Like all fire service equipment, tools selected for pulling with force must be used properly if firefighters are to be safe and effective. Misuse can result in delaying entry while promoting a hazardous situation that could resulted in firefighter injury.

The physics of tool use

Most forcible entry tools work on the principle of leverage. A tool has an input force, such as a firefighter’s hand strength, and an output force, that of the work to be done. The mechanical advantage comes with a fulcrum, a pivot point in between forces, as with a teeter-totter or tilting to one side like a wheelbarrow in motion. Understanding how force is applied by leveraging a Halligan or pry bar in a door jamb is critical to proper tool use and firefighter safety.

When carrying forcible entry tools like a pick-head axe or Halligan tool, firefighters need to keep sharp edges and points away from their body, and all long-pointed tools, such as pike poles and pry bars, should be carried with points down and keeping an eye out for objects overhead as well as obstacles near the ground. Heavy-headed tools, like sledgehammers, should be carried with the head close to the hand hold while avoiding swinging as you move toward your objective.

Forcible entry tools must be in workable condition and used in accordance with their designed function. Firefighters must have on full PPE when working with forcible entry tools and must never work alone. Many of the tools used are heavy and awkward to move. Firefighters must work together in moving tools, such as power supplies, multiple hydraulic tools and large support items, like portable lighting assemblies (light trees) and large power fans.

A firefighter’s list

When entering a dwelling or structure, it’s important to remember the fundamentals:

  • Check the door for heat and distortion prior to taking action.
  • Determine the type of glass in a window before breaking.
  • The “Try before you pry” mantra or confirming the existence of a Knox Box may make quick work of an opening.
  • Regardless of technique, make sure to control the swinging of a door or the shards of glass after contact. Civilians congregate at recognized exits during emergency situations and their close proximity to these entrances and exits may coincide with your entry. Be aware at all times.
  • Be prepared to change tactics if a particular tool deployment is not working or taking too long.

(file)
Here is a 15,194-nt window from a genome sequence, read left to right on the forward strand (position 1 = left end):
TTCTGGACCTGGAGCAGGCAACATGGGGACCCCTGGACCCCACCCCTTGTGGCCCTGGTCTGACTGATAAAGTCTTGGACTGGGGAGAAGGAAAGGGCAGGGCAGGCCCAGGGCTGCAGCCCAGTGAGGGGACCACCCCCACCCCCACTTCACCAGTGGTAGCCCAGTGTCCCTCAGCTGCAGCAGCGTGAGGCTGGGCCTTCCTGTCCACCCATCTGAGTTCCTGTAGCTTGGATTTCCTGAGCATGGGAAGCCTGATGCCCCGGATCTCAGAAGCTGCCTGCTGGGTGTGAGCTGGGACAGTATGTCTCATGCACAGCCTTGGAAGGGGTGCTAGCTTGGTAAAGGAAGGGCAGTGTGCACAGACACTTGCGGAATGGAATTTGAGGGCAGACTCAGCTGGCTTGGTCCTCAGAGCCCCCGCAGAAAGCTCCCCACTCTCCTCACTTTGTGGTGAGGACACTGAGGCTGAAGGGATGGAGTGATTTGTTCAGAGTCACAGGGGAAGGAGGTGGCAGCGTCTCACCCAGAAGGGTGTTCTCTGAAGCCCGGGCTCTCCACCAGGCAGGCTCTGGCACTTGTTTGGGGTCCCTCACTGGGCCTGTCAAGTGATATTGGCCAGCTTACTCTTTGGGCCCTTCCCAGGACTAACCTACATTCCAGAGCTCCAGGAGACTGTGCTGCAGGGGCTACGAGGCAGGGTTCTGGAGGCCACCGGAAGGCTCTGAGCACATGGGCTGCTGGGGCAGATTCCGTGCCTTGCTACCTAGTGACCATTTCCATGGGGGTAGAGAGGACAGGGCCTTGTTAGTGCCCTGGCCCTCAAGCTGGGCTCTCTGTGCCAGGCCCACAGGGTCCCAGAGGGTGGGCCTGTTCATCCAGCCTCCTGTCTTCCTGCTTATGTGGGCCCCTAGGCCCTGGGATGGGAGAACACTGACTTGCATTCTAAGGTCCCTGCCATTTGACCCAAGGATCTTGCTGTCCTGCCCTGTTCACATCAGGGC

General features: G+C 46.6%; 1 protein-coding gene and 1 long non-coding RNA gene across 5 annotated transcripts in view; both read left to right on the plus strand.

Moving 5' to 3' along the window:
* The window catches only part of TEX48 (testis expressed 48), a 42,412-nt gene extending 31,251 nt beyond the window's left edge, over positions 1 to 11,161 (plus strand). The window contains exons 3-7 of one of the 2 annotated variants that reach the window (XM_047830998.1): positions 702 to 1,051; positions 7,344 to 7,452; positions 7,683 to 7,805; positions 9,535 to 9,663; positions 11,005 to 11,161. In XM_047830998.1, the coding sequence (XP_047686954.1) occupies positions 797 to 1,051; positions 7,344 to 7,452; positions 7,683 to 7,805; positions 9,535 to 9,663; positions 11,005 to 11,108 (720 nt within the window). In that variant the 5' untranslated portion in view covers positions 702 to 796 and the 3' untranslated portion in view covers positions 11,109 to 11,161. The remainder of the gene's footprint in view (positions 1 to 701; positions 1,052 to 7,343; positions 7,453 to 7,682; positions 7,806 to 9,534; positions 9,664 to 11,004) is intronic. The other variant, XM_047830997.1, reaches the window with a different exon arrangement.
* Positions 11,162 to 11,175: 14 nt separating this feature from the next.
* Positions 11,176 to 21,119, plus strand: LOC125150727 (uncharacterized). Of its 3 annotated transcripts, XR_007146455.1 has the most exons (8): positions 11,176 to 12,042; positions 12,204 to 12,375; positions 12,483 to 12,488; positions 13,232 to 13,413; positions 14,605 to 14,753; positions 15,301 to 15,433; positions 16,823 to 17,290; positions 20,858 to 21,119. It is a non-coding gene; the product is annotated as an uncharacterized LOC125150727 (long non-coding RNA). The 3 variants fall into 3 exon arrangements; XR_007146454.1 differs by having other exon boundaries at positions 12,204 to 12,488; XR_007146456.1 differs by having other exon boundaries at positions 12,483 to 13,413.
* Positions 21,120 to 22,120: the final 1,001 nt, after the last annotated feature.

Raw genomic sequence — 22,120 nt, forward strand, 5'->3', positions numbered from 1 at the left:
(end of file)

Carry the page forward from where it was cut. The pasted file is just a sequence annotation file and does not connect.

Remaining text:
• Begin with a straight-forward task and progress to greater force with more powerful tools as the situation warrants. This is the reason a maul or sledgehammer is brought with the irons when first initiating forcible entry. The additional surface area and force provided by a 5-pound short-handled maul may be needed, as the flat-head axe serves as a wedge and hard surface for the prying actions of the Halligan.

Coordinated attack

Entry, rescue and rapid-intervention crews need to coordinate forcible entry operations with hoseline and ventilation teams. Through command accountability and clear communications, a coordinated fire/rescue attack, leading with entry, can be achieved. Any actions outside command’s purview can result in a sudden change in fire behavior, increasing risk to crews working on the fireground. Knowing when to take a door is as important as how.

Final thoughts

While the fundamentals of entering a structure or vehicle may seem basic, firefighters must know the nomenclature, physical features, capabilities and limitations of all forcible entry tools, combining their myriad uses, increased application speed, and the training and practice to produce a well-executed access while doing minimal damage – the mark of a professional firefighter.

[Read next: Halligan basics for firefighter forcible entry training]

Jim Spell spent 33 years as a professional firefighter with Vail (Colorado) Fire & Emergency Services, the last 20 years as a captain. He helped create the first student/resident fire science program west of the continental divide, formed the first countywide hazmat response unit and was on the original Colorado Governor’s Safety Committee. As founder of HAZPRO Consulting, LLC, Spell advised businesses on subjects ranging from hazard analysis and safety response to personnel development and organization. His writing won six IAFF Media Awards. Many of Spell’s articles are available by podcast at His last book was titled “Boot Basics: A Firefighter’s Guide to the Service.” Spell passed away in April 2024 after a short battle with cancer. His last four articles detailed his cancer journey.